12 cars you don’t want to buy brand new


We all know that a new vehicle starts to lose value the second you drive it off the dealer’s lot, but what you may not realize is that some types of cars lose a lot more value than others in the first year — which means you definitely want to buy those models used.

Read more: These are the top 10 cars to buy new

Need a new car? Buy these car models slightly used! 

A just-released study by iSeeCars.com found large price differences between some new and one-year-old used car models.

“Most people know new cars depreciate the most in the first year and that different cars have different depreciation rates, but we wanted to determine which used cars experienced the largest price drops compared to their new models,” said Phong Ly, iSeeCars.com CEO.

This study analyzed more than 14 million new and used cars sold from August 2015 through July 2016. 

The average price difference between a new car and a one-year-old used car was 21%, according to the study. But 12 models had price differences between 31% and 34%, making them a better value if purchased slightly used.

Notice in the graphic below that you could save between $6,000 and $20,000 by buying a one-year-old used car. 

These are the top 12 cars to buy used

You may have also noticed that many of the vehicles on the list aren’t exactly the most popular models, which helps explain the large price differences. 

‘Eight of the cars on the list are models that are significantly less popular than their competitors, plus they are in segments that have seen a decline in new car sales lately,’ said Ly. ‘For example, the compact luxury segment has seen an overall decline, but the Volvo S60, which was not a strong seller to begin with, has been hit harder than competitors such as the BMW 3 Series or the Audi A4.”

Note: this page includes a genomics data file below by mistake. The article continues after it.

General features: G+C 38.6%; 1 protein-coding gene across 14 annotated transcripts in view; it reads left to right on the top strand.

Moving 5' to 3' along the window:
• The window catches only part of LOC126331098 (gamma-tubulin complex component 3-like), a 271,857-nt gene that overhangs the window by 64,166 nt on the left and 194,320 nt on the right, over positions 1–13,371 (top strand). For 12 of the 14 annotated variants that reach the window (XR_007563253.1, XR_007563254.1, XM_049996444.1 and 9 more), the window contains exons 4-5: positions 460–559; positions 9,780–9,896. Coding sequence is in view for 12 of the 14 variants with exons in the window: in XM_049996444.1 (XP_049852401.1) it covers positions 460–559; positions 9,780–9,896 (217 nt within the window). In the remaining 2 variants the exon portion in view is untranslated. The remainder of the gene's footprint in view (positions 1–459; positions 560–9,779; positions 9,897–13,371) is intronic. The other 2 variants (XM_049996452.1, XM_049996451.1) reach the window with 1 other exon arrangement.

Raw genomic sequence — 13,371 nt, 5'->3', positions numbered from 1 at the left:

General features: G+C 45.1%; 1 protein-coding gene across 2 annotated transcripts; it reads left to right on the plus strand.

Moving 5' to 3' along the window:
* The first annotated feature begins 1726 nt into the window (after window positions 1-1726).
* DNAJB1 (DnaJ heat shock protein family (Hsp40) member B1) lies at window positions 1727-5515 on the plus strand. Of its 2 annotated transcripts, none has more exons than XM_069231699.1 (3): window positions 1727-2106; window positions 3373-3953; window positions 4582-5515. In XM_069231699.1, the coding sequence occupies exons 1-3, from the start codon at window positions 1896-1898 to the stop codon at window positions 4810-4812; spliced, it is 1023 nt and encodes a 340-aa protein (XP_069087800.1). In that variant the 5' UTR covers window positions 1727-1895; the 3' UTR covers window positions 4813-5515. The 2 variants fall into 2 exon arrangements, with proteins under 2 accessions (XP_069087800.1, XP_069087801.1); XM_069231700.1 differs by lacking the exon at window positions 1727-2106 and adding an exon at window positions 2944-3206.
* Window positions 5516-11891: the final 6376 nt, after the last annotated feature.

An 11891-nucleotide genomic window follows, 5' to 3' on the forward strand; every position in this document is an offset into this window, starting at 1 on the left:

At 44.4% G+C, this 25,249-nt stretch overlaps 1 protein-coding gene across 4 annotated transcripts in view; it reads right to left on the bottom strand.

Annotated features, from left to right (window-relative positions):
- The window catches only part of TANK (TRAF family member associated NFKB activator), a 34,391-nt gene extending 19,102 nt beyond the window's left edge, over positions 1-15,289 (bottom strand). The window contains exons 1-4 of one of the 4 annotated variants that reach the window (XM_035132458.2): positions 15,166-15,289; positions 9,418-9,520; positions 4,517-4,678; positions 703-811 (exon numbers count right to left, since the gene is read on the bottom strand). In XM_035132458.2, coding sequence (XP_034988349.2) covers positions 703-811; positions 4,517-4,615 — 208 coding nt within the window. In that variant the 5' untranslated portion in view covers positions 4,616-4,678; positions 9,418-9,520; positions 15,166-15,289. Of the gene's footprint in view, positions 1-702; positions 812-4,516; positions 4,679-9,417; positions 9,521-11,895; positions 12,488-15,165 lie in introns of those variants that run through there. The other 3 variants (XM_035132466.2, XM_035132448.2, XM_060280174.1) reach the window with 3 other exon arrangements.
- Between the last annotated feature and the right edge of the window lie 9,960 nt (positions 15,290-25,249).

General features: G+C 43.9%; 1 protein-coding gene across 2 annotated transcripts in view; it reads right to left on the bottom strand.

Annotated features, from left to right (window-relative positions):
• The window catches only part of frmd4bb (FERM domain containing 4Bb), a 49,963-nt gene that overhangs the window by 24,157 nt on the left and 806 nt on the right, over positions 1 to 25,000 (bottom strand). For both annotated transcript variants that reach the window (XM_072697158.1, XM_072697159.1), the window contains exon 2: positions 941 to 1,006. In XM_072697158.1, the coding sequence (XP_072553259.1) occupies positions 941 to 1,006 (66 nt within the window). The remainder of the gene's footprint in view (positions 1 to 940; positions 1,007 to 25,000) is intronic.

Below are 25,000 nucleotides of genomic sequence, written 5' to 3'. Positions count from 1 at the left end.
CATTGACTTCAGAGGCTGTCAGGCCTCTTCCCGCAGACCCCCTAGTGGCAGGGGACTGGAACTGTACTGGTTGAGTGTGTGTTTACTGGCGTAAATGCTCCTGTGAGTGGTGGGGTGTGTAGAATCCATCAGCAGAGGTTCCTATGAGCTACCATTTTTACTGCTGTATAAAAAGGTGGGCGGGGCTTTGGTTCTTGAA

As for Fiat and Chrysler, they’ve had dependability issues, which makes them less desirable to consumers.

But as a general rule of thumb, unless you plan to drive a new car until it falls apart, buying used is a better deal!

Avoid the #1 mistake that car buyers make 

It doesn’t matter whether you’re buying a new vehicle or a used one, we want you to avoid a very common mistake that car buyers make.

That mistake? Not arranging financing before you head to the dealership.

Do yourself a favor and go to your credit union, online bank or even a traditional bank to pre-qualify for a car loan before you get to the lot. Credit unions offer interest rates on car loans that can be 2.5% lower than other lenders. 

If the car dealership is able to beat the rate you’ve prequalified for, by all means give them a chance to make some money when they originate the loan.

But don’t let them make money by gouging you on the markup of a loan! 

If you’re buying a new car, check out Clark’s new car buying guide. If you’re buying used, then you’ll want to read his used car buying guide.

Read more: These are the most and least expensive cars to maintain


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